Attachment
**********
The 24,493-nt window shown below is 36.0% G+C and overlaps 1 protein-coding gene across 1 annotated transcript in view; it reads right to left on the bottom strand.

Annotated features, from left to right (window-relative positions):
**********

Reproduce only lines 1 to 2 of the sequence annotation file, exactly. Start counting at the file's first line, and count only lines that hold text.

The 24,493-nt window shown below is 36.0% G+C and overlaps 1 protein-coding gene across 1 annotated transcript in view; it reads right to left on the bottom strand.

Annotated features, from left to right (window-relative positions):